In January 1581 he received a benefice at the Church of Santa Maria in Ferentino southeast of Rome. A little later he gave up his intention to enter the priesthood and married on 28 March 1581 the wealthy widow of the papal fur supplier, Virginia Dormoli. As the owner of a fur business, he prudently invested the proceeds in real estate. In this new phase of life Palestrina developed an intensive and comprehensive composition and publication activity. A large number of madrigals and motets appeared in a large number of collected prints, and many important individual prints came out, such as books with masses, motets and madrigals as well as the two collections with five-part sacred madrigals. Among the great cyclic works of his late period are the Song of Songs (1583/1584), the Lamentations (1588), the Magnificat Collection (1591) and the two liturgical annual cycles with hymns (1589) and offertories (1593). In the spring of 1593 he wore himself out with the intention of returning to his homeland in order to take over the vacant position of cathedral conductor and organist there until the regular reoccupation. But even before the signing of the contract Giovanni Pierluigi da Palestrina fell seriously ill at the beginning of 1594 and died on the morning of 2 February.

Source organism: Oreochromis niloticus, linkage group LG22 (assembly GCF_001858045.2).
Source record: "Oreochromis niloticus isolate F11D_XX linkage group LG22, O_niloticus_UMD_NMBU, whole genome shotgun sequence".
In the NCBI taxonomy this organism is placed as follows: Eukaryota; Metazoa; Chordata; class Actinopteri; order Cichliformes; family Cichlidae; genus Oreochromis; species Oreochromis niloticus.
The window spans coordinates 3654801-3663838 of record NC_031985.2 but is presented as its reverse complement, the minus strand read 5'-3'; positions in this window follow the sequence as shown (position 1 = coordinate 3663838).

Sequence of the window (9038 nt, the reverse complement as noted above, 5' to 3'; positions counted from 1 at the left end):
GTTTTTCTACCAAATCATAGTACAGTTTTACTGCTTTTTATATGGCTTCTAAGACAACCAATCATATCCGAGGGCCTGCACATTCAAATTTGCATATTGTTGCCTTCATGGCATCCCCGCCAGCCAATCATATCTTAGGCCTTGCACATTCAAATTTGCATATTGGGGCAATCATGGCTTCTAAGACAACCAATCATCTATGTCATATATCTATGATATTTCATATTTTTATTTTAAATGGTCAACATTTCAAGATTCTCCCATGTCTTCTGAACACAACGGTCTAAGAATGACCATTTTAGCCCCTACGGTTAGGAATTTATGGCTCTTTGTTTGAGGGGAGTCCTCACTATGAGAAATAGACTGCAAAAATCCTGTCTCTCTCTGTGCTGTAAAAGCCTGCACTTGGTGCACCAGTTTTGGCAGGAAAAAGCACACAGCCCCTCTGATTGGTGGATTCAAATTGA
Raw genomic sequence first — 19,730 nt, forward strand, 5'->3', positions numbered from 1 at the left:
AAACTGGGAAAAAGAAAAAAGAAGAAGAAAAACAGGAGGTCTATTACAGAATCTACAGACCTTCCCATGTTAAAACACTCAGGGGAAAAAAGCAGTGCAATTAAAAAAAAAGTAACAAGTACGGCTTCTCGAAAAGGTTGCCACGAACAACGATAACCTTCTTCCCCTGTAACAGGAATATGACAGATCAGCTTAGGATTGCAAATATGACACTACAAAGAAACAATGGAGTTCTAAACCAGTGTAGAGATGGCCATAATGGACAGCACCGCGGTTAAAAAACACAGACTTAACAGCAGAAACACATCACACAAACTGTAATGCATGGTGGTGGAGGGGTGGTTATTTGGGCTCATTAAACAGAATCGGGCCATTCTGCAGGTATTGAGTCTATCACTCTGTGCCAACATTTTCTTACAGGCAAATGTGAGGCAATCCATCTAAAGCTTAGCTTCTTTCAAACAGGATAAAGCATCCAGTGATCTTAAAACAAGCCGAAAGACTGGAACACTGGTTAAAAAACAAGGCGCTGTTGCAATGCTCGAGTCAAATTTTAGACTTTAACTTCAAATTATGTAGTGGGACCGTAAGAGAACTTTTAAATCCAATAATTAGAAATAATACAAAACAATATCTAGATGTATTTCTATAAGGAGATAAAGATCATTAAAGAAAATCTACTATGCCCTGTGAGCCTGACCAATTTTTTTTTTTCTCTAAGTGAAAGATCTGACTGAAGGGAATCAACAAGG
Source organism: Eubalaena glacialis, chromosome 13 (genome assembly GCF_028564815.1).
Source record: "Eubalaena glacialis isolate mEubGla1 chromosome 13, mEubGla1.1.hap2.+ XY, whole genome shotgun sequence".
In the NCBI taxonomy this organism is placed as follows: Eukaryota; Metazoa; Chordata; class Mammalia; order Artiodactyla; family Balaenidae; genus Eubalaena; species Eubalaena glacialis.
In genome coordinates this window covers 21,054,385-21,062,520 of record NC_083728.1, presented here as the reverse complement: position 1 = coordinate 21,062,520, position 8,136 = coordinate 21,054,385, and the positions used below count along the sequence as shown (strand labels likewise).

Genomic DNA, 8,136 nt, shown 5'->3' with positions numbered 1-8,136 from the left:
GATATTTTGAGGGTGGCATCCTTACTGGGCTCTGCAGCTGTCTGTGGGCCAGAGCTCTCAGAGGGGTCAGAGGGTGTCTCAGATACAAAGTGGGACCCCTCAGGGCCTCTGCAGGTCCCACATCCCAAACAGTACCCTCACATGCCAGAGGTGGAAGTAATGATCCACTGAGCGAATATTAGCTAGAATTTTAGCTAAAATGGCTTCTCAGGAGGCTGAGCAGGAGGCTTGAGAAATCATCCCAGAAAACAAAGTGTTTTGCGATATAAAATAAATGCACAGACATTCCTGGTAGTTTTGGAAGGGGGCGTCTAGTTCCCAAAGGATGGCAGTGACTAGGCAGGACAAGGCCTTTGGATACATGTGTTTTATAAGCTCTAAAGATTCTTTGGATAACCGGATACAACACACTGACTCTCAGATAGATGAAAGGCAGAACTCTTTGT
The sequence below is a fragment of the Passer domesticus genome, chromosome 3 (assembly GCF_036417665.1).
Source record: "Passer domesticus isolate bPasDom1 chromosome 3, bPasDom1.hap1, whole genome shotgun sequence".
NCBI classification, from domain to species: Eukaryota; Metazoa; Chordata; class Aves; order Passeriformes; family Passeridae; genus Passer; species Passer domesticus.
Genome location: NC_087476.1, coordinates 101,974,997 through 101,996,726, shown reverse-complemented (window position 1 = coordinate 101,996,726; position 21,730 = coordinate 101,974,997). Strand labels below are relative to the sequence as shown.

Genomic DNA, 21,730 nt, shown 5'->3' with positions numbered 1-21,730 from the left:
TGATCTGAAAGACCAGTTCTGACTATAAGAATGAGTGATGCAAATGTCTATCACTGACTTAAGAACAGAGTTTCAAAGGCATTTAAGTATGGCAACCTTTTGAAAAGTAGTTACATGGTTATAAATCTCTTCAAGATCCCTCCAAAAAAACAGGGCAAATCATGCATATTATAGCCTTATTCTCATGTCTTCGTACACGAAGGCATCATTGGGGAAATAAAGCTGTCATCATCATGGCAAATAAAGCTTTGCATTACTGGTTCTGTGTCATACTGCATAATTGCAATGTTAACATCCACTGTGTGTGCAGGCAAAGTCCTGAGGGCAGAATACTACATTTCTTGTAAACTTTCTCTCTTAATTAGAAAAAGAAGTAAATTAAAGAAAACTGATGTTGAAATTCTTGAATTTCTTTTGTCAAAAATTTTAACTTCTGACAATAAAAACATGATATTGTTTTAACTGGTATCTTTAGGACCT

Palestrina’s Achievements and Legacy

One of the hallmarks of Palestrina’s music is that dissonances are typically relegated to the “weak” beats in a measure. This produced a smoother and more consonant type of polyphony which is now considered to be definitive of late Renaissance music, given Palestrina’s position as Europe’s leading composer (along with Orlande de Lassus) in the wake of Josquin des Prez. The main insight, that the “pure” style of polyphony achieved by Palestrina followed an invariable set of stylistic and combinational requirements, was justified. Fux’s manual was endorsed by his contemporary J.S. Bach, who himself arranged two of Palestrina’s masses for performance.[4] Palestrina was extremely famous in his day, and if anything, his reputation and influence increased after his death. J.S. Bach studied and hand-copied Palestrina’s first book of Masses, and in 1742 wrote his own adaption of the Kyrie and Gloria of the Missa sine nomine. Felix Mendelssohn placed him in the pantheon of the greatest musicians, writing,[5]

“I always get upset when some praise only Beethoven, others only Palestrina and still others only Mozart or Bach. All four of them, I say, or none at all.”

At yovisto academic video search, you may enjoy the Scona Chamber Singers exploring the polyphony of the renaissance.

Refernces and Further Reading: